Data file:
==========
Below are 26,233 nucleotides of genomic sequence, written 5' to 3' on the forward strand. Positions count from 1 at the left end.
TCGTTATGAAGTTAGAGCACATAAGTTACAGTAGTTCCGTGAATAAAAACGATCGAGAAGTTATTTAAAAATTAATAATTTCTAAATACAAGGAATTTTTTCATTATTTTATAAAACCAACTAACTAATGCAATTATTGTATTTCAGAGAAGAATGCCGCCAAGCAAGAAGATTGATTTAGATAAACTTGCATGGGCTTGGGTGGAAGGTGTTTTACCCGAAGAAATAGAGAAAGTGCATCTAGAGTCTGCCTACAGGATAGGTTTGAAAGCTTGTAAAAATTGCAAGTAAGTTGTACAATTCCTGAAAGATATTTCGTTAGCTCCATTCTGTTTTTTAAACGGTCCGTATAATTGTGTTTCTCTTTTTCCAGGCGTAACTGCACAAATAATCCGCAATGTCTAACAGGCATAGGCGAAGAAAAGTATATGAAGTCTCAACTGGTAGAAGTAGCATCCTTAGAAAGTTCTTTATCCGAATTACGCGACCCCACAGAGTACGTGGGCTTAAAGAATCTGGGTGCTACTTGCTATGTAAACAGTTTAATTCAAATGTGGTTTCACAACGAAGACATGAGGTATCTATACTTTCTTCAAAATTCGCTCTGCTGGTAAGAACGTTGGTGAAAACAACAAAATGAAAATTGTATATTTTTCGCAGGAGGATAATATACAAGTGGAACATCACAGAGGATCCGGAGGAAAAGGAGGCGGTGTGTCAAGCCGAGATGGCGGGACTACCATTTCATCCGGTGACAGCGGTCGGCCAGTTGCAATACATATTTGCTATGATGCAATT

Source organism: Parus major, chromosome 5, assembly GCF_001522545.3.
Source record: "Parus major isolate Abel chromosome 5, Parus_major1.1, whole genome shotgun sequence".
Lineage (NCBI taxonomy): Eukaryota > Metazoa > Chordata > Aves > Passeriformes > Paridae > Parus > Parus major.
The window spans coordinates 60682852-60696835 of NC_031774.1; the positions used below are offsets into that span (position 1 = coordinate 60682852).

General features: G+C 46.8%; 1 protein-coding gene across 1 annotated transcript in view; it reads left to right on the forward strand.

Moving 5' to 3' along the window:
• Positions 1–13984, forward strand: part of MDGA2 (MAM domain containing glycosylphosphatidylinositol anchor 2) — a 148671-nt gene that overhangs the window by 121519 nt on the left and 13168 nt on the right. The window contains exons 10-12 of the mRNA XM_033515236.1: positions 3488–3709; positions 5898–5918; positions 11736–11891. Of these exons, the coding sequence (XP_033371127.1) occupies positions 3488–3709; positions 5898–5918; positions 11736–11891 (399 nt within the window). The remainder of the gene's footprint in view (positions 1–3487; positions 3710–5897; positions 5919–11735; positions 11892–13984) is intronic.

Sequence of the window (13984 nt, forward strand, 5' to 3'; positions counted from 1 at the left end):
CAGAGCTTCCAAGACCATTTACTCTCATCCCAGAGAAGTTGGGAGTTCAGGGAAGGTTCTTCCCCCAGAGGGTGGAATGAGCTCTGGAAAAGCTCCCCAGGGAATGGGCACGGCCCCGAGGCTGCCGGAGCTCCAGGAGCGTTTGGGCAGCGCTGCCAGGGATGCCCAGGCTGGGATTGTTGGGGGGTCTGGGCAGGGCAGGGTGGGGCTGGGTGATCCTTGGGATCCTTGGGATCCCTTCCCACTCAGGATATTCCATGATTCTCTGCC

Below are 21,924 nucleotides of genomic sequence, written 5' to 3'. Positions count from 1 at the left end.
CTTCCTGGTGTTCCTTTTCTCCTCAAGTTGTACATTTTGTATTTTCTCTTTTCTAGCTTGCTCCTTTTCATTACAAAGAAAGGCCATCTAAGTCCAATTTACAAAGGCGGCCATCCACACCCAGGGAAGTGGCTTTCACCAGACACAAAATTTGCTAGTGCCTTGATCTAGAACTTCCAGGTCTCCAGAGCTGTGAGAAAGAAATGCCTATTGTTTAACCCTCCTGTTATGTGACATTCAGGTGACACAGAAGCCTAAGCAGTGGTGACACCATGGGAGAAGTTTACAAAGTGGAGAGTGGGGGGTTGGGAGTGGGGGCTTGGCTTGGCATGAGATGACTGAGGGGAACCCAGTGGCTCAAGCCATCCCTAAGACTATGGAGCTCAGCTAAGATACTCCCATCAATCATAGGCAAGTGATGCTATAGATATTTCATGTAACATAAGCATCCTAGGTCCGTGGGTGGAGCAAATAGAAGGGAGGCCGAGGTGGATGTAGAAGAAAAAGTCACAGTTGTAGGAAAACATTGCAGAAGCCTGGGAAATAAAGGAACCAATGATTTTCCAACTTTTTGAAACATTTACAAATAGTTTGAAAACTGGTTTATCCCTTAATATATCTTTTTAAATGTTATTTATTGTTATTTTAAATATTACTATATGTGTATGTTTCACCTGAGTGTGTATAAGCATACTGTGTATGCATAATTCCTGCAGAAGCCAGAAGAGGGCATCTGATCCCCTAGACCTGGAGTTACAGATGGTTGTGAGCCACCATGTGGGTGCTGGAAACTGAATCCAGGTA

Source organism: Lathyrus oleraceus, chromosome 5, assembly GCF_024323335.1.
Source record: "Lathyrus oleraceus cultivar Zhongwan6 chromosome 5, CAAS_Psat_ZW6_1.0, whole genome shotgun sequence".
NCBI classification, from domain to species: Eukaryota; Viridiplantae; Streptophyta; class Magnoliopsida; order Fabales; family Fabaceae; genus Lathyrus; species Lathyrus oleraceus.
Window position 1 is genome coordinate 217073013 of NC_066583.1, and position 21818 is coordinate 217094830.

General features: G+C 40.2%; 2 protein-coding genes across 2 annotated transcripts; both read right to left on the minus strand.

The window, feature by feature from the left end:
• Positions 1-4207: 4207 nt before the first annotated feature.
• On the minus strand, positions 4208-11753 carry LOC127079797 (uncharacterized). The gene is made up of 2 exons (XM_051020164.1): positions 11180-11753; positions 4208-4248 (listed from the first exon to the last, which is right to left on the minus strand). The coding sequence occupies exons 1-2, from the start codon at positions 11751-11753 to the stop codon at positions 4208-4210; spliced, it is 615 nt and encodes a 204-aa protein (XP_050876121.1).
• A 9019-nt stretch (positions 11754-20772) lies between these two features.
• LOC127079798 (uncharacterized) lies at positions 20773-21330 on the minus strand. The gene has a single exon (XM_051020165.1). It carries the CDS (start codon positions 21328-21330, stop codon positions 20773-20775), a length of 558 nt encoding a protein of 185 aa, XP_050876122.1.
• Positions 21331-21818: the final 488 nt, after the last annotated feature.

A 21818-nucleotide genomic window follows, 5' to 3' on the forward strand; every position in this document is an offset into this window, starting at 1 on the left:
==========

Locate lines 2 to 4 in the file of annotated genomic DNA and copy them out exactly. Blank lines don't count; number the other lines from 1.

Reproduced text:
TCGTTATGAAGTTAGAGCACATAAGTTACAGTAGTTCCGTGAATAAAAACGATCGAGAAGTTATTTAAAAATTAATAATTTCTAAATACAAGGAATTTTTTCATTATTTTATAAAACCAACTAACTAATGCAATTATTGTATTTCAGAGAAGAATGCCGCCAAGCAAGAAGATTGATTTAGATAAACTTGCATGGGCTTGGGTGGAAGGTGTTTTACCCGAAGAAATAGAGAAAGTGCATCTAGAGTCTGCCTACAGGATAGGTTTGAAAGCTTGTAAAAATTGCAAGTAAGTTGTACAATTCCTGAAAGATATTTCGTTAGCTCCATTCTGTTTTTTAAACGGTCCGTATAATTGTGTTTCTCTTTTTCCAGGCGTAACTGCACAAATAATCCGCAATGTCTAACAGGCATAGGCGAAGAAAAGTATATGAAGTCTCAACTGGTAGAAGTAGCATCCTTAGAAAGTTCTTTATCCGAATTACGCGACCCCACAGAGTACGTGGGCTTAAAGAATCTGGGTGCTACTTGCTATGTAAACAGTTTAATTCAAATGTGGTTTCACAACGAAGACATGAGGTATCTATACTTTCTTCAAAATTCGCTCTGCTGGTAAGAACGTTGGTGAAAACAACAAAATGAAAATTGTATATTTTTCGCAGGAGGATAATATACAAGTGGAACATCACAGAGGATCCGGAGGAAAAGGAGGCGGTGTGTCAAGCCGAGATGGCGGGACTACCATTTCATCCGGTGACAGCGGTCGGCCAGTTGCAATACATATTTGCTATGATGCAATT

Source organism: Parus major, chromosome 5, assembly GCF_001522545.3.
Source record: "Parus major isolate Abel chromosome 5, Parus_major1.1, whole genome shotgun sequence".